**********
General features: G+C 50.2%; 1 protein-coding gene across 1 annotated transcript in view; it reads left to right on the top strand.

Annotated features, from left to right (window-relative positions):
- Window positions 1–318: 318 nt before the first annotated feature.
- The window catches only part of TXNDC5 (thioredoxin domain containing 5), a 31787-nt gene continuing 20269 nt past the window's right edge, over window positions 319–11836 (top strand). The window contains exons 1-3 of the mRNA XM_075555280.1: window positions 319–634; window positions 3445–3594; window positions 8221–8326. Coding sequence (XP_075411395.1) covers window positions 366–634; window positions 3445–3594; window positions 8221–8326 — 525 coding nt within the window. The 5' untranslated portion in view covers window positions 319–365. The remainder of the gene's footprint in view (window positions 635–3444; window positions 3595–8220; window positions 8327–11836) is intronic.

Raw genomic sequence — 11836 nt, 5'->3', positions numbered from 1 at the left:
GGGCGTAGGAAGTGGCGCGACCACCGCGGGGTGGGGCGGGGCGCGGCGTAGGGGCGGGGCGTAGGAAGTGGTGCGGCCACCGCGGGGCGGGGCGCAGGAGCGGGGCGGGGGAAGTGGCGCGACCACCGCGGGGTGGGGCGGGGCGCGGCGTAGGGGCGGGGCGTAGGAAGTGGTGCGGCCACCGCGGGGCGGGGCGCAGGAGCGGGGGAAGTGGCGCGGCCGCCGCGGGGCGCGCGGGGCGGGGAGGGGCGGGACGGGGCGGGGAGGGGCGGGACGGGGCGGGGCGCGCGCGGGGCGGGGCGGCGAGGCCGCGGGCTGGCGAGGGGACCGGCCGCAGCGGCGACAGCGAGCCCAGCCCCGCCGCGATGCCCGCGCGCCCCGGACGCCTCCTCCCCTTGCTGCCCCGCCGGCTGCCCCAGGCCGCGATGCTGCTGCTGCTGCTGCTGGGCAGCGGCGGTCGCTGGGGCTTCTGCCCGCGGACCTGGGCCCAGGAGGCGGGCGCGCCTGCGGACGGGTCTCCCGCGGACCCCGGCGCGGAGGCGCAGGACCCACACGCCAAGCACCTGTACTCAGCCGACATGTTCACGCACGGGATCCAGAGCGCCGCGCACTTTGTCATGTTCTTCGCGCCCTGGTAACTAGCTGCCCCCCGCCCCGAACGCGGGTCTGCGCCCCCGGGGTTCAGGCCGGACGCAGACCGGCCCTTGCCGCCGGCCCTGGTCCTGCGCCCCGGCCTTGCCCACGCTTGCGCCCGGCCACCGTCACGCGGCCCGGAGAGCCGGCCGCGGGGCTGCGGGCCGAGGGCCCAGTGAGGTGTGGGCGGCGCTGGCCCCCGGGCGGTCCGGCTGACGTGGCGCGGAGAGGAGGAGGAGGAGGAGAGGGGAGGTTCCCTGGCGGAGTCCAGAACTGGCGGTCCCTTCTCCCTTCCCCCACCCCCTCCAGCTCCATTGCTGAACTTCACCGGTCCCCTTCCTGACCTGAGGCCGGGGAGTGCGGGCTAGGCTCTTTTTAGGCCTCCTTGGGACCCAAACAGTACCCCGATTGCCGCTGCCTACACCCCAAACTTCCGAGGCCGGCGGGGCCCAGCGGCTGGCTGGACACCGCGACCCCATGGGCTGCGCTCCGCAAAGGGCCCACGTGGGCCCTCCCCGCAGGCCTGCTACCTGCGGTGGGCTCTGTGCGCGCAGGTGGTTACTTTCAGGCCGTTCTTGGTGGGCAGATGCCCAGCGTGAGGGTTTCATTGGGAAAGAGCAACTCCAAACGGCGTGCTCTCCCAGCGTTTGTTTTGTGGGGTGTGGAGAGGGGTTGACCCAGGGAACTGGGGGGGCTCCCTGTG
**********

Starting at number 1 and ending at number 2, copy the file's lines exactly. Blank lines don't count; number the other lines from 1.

General features: G+C 50.2%; 1 protein-coding gene across 1 annotated transcript in view; it reads left to right on the top strand.

Annotated features, from left to right (window-relative positions):